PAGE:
On November 19, the graffiti on the exterior of the 5 Pointz building was painted white overnight,[15] providing images that showed the building's previously graffiti-covered walls partially covered in white paint. A message posted to 5 Pointz's Twitter account on the morning of November 19 confirmed the reports.[16] Despite a lawsuit filed by 5 Pointz proprietors, as well as a rally three days prior to gain petition signatures to protect the building from demolition,[17] the sudden whitewashing indicated that it was already gone. However, on November 20, a ruling by a federal judge stated that the whitewashing could result in the Wolkoff family having to pay damages to 5 Pointz artists.[18]

Asbestos abatement work began on the property in February 2014, the first step in the building demolition process. During this period a group of urban explorers entered to document the building's interior.[19] as of August 2014, 5 Pointz was nearly fully demolished.[20] By November 2014, most of the building was reduced to rubble, while part of the building's shell still stood.[21]


News of the building's demolition was generally negatively received by artists, and at least two works of protest have been done upon the building. On February 3, 2014, in protest of the building's demolition, artists sprayed "Art Murder" in big blue and red letters on the side of the building.[22] On March 10, 2014, upset artists, who had lost a proposal to attain landmark status for the building, staged a protest by draping a large yellow "Gentrification In Progress" banner around the building.[23][24][25] According to an article in Complex magazine in November 2014, some artists felt that they had been disrespected when the murals were painted over, and that they had lost a sense of community with the demolition of the building. Additionally, the destruction of 5 Pointz resulted in a scarcity of cheap and legal mural spaces, according to one artist interviewed. In lieu of 5 Pointz, some mural artists are going to Jersey City and the Bronx instead.[26]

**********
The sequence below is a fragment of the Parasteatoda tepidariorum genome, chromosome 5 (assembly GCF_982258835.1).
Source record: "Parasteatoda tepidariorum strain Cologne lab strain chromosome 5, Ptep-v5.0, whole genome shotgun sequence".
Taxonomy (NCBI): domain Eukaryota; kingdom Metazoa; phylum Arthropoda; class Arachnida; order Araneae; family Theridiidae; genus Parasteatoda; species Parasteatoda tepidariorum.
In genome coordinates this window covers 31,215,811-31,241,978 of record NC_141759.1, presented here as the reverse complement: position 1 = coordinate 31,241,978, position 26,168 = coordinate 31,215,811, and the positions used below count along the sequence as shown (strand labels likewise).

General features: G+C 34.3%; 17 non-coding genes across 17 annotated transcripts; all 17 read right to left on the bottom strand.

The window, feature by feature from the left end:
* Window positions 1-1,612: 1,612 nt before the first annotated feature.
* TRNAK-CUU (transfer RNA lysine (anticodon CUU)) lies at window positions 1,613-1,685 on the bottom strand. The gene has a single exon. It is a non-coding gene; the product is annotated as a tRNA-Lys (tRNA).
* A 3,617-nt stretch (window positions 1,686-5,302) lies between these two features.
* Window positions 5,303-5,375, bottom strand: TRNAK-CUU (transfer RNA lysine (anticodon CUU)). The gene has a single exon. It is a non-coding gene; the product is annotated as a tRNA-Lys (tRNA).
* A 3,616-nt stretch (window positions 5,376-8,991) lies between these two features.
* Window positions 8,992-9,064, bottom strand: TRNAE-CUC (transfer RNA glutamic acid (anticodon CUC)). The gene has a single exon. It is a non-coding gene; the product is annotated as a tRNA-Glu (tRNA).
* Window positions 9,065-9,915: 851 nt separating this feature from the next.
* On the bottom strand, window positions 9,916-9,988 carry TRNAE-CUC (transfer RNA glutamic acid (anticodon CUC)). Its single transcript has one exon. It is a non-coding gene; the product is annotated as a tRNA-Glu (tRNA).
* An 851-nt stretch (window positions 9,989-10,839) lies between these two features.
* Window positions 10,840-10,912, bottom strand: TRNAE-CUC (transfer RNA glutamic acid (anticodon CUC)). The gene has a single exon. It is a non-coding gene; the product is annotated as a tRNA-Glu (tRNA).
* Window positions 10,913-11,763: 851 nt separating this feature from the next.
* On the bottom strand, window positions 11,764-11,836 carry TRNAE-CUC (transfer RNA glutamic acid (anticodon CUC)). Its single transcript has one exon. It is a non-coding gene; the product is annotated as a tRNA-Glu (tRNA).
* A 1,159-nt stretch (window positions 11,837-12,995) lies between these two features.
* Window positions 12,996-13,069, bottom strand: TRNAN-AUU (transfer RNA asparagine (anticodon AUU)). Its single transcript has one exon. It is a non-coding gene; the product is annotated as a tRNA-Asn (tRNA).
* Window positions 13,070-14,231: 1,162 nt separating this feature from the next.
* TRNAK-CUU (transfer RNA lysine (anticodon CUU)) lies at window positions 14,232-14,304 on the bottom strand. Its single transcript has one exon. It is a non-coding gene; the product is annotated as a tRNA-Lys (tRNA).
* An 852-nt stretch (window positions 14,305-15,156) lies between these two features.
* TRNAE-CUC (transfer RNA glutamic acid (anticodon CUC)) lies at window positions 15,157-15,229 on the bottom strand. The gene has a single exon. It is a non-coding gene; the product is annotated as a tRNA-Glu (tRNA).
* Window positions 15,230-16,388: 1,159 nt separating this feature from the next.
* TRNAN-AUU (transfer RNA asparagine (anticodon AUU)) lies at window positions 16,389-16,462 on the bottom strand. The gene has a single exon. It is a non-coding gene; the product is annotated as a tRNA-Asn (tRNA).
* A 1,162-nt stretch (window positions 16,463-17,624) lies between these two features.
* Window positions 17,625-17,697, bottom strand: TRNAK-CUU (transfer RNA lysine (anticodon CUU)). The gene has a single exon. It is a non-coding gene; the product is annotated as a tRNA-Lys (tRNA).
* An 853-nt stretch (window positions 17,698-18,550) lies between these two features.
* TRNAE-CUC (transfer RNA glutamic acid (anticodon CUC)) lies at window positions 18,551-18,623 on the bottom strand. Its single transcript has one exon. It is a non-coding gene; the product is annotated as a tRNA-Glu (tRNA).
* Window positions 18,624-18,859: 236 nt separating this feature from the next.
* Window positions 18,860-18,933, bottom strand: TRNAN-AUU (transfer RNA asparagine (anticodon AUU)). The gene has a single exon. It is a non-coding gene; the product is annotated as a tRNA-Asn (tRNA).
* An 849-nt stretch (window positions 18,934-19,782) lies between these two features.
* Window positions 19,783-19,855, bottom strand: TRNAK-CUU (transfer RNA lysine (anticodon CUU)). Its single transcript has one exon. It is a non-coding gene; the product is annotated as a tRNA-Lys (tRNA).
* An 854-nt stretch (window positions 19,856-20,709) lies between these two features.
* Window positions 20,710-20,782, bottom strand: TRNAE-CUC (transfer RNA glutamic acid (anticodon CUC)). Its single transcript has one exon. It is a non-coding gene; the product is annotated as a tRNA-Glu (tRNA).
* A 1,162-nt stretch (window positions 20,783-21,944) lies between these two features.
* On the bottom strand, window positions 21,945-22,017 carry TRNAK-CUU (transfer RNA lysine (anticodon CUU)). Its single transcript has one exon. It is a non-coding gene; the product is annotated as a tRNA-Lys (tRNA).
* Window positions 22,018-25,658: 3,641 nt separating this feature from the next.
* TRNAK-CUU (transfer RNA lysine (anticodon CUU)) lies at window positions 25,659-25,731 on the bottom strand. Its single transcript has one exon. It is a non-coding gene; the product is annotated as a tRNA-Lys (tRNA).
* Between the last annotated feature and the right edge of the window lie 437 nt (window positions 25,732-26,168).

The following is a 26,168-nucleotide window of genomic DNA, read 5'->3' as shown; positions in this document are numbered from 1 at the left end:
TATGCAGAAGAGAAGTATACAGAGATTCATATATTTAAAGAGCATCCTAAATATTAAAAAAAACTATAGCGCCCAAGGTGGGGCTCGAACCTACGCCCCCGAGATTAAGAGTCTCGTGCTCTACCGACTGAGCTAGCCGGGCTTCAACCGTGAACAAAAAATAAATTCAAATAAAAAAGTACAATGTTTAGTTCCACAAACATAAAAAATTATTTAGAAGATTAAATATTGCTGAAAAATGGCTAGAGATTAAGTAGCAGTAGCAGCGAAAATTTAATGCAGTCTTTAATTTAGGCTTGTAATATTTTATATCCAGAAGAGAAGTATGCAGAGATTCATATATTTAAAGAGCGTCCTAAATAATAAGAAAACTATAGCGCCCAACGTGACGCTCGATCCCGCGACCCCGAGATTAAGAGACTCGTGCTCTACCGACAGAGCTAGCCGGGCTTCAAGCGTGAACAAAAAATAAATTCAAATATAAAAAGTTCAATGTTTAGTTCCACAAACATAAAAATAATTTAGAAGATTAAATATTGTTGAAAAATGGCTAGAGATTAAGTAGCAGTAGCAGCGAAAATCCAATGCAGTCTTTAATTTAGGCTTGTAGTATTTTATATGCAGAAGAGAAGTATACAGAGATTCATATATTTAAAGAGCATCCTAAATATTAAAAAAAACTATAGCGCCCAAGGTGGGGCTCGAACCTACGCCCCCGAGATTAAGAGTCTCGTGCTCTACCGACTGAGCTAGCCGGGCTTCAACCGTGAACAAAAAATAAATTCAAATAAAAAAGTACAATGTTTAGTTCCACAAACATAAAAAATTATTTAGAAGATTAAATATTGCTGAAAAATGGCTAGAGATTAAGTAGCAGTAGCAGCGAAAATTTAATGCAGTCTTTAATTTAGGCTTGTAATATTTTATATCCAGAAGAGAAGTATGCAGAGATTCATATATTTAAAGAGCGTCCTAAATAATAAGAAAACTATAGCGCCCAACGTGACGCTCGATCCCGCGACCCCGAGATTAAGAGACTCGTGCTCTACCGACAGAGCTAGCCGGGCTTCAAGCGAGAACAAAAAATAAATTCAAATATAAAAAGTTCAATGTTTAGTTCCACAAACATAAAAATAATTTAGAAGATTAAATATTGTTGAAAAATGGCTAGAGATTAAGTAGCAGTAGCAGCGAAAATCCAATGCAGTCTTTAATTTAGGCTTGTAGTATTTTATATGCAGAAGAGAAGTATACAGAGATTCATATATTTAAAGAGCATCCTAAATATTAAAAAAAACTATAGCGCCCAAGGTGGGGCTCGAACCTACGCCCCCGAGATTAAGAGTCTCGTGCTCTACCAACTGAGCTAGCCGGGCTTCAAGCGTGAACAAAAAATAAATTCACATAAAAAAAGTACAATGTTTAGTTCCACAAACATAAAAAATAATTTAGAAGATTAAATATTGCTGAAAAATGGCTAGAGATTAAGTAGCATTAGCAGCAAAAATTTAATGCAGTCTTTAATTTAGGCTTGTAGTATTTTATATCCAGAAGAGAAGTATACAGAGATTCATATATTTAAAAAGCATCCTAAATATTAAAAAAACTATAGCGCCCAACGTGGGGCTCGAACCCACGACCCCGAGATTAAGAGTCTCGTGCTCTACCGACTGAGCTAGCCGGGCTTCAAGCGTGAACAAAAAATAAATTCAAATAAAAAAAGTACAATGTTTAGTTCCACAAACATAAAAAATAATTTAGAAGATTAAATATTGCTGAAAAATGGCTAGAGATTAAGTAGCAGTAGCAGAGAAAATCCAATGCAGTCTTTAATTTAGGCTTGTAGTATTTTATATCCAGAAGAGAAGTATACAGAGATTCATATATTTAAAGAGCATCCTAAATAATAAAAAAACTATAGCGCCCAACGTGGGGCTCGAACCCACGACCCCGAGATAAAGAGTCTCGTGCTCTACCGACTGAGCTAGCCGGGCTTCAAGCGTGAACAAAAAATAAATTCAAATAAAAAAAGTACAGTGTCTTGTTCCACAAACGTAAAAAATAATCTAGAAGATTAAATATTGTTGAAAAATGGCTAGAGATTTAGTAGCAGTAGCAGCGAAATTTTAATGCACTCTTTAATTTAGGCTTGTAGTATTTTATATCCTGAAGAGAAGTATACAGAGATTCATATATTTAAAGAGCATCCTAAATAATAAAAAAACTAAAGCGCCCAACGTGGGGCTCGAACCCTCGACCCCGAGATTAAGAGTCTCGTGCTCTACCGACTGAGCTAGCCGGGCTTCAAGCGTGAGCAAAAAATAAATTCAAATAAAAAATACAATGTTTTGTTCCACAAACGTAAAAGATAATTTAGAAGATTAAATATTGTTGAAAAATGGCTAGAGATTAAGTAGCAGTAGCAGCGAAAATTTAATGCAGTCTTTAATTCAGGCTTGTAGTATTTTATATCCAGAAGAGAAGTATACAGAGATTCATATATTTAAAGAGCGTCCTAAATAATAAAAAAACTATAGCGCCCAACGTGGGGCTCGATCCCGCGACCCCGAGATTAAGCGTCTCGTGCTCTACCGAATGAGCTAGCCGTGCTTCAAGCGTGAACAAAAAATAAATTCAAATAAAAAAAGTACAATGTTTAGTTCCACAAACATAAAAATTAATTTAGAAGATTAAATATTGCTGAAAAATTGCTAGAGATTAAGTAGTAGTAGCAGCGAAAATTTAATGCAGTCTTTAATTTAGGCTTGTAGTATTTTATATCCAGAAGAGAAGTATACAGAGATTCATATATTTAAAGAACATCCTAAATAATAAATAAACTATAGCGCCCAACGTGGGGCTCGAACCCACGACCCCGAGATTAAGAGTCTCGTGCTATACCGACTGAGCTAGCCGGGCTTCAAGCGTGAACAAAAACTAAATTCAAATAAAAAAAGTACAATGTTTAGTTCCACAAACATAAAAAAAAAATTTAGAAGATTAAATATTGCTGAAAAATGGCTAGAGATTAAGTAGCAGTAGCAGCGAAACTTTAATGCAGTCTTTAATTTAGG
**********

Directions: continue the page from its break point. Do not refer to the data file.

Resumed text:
Another, similar controversy arose when Wolkoff decided to use "5 Pointz" as the name for the new condominiums being constructed on 5 Pointz's site.[27] He had claimed to own the rights to the building's name because he owned the building;[28] however, an application to trademark the name was rejected in March 2014 because it was too close to a similar, existing trademark.[29] Wolkoff has said that the name refers to the building site, not the art; his comment had insulted some artists at the site, with two artists saying that "it's ironic that the same corporation which single-handedly destroyed all the artwork known as 5Pointz is trying to capitalize on its name" and that "the disrespect continues".[29]

In popular culture

File:5 Pointz Jam Master Jay Mural.JPG
Mural of Jam Master Jay at 5 Pointz. This was among one of the first graffiti at the site.

In 2011, 5 Pointz was the fictionalized site of a major fire in the series finale of "Rescue Me" [19]

The building has served as a backdrop for movies, including the climax for the 2013 film Now You See Me.[2]

The striking, graffiti-covered warehouse has been used in music videos as well. Such videos are usually by several hip-hop and R&B stars, including Doug E. Fresh, Kurtis Blow, Grandmaster Caz, Mobb Deep, Rahzel, DJ JS-1, Boot Camp Clik, Joan Jett, and Joss Stone.[1][3] In December 2014, before its final demolition, it was used in the King Truelove Christmas video "X Spells Christmas", written by John Truelove and directed by Terry King.[30]

See also


  1. 1.0 1.1 1.2 Bayliss, Sarah (August 3, 2004). "Museum With (Only) Walls". The New York Times. Archived from the original on April 3, 2008. Retrieved March 13, 2008. 
  2. 2.0 2.1 2.2 2.3 2.4 Sara Frazier and Jeff Richardson (2013-11-19). "5Pointz Building, Graffiti Mecca in Queens, Painted Over During the Night". NBC 4 New York. NBC Universal Media. Retrieved 2014-08-31. 
  3. 3.0 3.1 3.2 5ptz.com, official website. Retrieved 22 December 2014.